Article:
With today’s lineup of reality TV shows, it seems that just about everyone is qualified to have cameras follow his or her life. In fact, you can practically take any occupation (plumbers), put a city in front of it (Brooklyn) and you’ll have a hit reality series on your hands. (Meet the biggest potty mouths in the business — Brooklyn Plumbers, coming this fall!)
But there was a time when the formulas for irresistible reality television were still evolving, and popular shows tended to center around either celebrity couples (Newlyweds: Nick and Jessica, anyone?), celebrities being pranked (Watch out for ol’ Ashton!) or looking for love in all the wrong places (any reality TV show on VH1). If you’re not satisfied with the current state of reality television, here are a few of the forgotten gems of reality TV to unearth for your viewing pleasure:
Although The Bachelor and its spin-offs now all but completely control the dating contestant reality TV format, in the early 2000s this genre was all over the place. Major networks tried out endless varieties of dating shows that tried to bring people together in ways that are entirely laughable in hindsight (FOX’s 2003 hit Married by America, where YOU decide which total strangers should elope!).
Out of all these infinite “looking for love” reality shows, none were more painstakingly watchable than FOX’s 2003 series Joe Millionaire. The plot had the perfect blend of fascinating reality show elements. First, you had 20 beautiful women competing for the companionship of a seemingly handsome bachelor who was extremely wealthy. However, the reality was that Evan Marriott was a blue collar, non-millionaire construction worker.
But money shouldn’t get in the way of true love, right? The show featured the awkward, often-mumbling Marriott lying to every girl’s face about his background, but after he ultimately revealed the truth to the chosen girl, the show’s producers wound up giving them $1 million to split. You might scoff at this show now, but Joe Millionaire was a total ratings success, with more than 34 million Americans tuning in to watch the “jaw-dropping” finale.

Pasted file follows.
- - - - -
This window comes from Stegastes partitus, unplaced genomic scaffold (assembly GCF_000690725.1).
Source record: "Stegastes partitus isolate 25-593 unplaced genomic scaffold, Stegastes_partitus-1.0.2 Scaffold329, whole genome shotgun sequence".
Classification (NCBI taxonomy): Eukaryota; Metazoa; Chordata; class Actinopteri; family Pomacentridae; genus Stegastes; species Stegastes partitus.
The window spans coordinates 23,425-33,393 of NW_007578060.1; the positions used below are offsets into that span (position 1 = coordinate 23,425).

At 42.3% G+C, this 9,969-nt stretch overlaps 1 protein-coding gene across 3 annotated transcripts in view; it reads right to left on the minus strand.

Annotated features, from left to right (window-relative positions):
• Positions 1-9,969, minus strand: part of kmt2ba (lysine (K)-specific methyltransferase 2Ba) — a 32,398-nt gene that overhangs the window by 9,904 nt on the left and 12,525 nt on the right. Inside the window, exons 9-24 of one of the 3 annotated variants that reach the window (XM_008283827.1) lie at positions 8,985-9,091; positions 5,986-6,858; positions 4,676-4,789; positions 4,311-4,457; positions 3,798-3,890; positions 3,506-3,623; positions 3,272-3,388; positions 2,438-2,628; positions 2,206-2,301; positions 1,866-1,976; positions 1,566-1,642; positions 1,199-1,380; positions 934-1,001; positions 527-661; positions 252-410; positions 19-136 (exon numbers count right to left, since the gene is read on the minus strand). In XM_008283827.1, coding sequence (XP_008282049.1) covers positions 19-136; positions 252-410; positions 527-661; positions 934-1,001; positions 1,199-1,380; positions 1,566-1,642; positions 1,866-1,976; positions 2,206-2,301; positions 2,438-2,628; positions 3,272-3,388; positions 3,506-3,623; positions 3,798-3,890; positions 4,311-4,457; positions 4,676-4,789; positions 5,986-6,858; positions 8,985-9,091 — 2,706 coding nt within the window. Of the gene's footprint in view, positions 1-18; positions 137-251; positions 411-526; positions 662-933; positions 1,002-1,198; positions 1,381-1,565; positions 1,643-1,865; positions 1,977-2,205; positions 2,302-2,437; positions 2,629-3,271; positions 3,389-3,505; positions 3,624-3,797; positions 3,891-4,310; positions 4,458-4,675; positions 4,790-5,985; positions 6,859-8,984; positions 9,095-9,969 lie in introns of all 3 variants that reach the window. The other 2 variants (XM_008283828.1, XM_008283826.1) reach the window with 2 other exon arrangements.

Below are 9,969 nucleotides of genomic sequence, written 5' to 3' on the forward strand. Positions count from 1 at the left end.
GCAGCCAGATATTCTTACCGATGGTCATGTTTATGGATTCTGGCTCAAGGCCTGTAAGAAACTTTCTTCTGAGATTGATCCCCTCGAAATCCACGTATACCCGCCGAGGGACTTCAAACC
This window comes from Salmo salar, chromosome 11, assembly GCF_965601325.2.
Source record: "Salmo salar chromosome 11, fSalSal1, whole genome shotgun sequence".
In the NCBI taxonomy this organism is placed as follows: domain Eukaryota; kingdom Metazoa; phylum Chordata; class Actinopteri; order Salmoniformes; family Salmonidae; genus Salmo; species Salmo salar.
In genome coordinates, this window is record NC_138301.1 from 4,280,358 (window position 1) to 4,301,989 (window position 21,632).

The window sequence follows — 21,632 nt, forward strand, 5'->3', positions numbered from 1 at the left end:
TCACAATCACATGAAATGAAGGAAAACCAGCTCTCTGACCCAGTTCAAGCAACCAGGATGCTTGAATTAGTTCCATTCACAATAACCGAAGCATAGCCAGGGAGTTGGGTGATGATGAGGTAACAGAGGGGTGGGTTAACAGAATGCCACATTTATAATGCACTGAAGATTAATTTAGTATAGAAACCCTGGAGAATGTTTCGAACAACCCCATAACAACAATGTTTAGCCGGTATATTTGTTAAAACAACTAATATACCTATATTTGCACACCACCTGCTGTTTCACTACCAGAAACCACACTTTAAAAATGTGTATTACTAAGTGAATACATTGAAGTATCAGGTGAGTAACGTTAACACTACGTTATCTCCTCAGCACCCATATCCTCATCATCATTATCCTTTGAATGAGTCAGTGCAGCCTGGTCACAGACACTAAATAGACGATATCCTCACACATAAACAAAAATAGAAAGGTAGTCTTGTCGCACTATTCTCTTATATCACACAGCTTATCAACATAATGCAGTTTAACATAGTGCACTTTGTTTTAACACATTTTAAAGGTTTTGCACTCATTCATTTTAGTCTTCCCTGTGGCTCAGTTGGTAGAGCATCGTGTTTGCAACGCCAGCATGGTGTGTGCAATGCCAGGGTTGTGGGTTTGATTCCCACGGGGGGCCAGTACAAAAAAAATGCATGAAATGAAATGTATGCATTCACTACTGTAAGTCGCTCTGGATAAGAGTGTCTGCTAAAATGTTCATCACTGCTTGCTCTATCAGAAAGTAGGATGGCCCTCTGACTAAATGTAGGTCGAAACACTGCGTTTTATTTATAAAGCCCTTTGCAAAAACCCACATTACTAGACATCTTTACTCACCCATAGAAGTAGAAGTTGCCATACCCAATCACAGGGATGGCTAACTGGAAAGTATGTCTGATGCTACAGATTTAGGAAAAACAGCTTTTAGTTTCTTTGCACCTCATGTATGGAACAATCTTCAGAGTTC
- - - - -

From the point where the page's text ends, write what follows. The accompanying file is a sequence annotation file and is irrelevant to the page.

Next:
Flavor of Love
During the mid- to late 2000s, VH1 produced one utterly bizarre reality show after another. Out of all of the station’s celebrity-oriented programming, it was VH1’s celebrity dating shows that continued to spawn multiple spin-offs and introduced the world to contestants you could never imagine yourself bringing home to Mom.
The pinnacle of these shows was Flavor of Love, featuring the eccentric, outlandish charm of clock-wearing Viking helmet enthusiast Public Enemy hype man Flavor Flav. Going off the basic Bachelorformula, Flavor of Love featured 20 female contestants, most of them more unconventional than Flav himself, vying for his heart through various competitions in hopes of receiving a coveted gold clock by the end of the episode.
Three seasons of Flavor of Love were produced, and Flav coined some outrageous contestant nicknames during that time, including Toasteee, Nibblz, Saaphyri, Buckwild and, of course, fan favorite New York.
Anyone who has read the classic novel Lord of the Flies knows that kids should never be left alone to govern themselves. Obviously the producers at CBS had never heard of the book when they greenlighted the 2007 reality show Kid Nation.
The premise was fascinating: Round up 40 kids ages 8-15, stick them in the ghost town of Bonanza City, New Mexico, make them complete random tasks and ultimately see if they can assemble a sturdy branch of government and a functioning society.
The critical backlash was harsh, and questions of child labor violations were raised. Nonetheless, millions of viewers tuned in every week to watch children make tough societal decisions, such as whether to build a library or a mini-golf course or whether having a town microwave would be more efficient than receiving pizza for a day.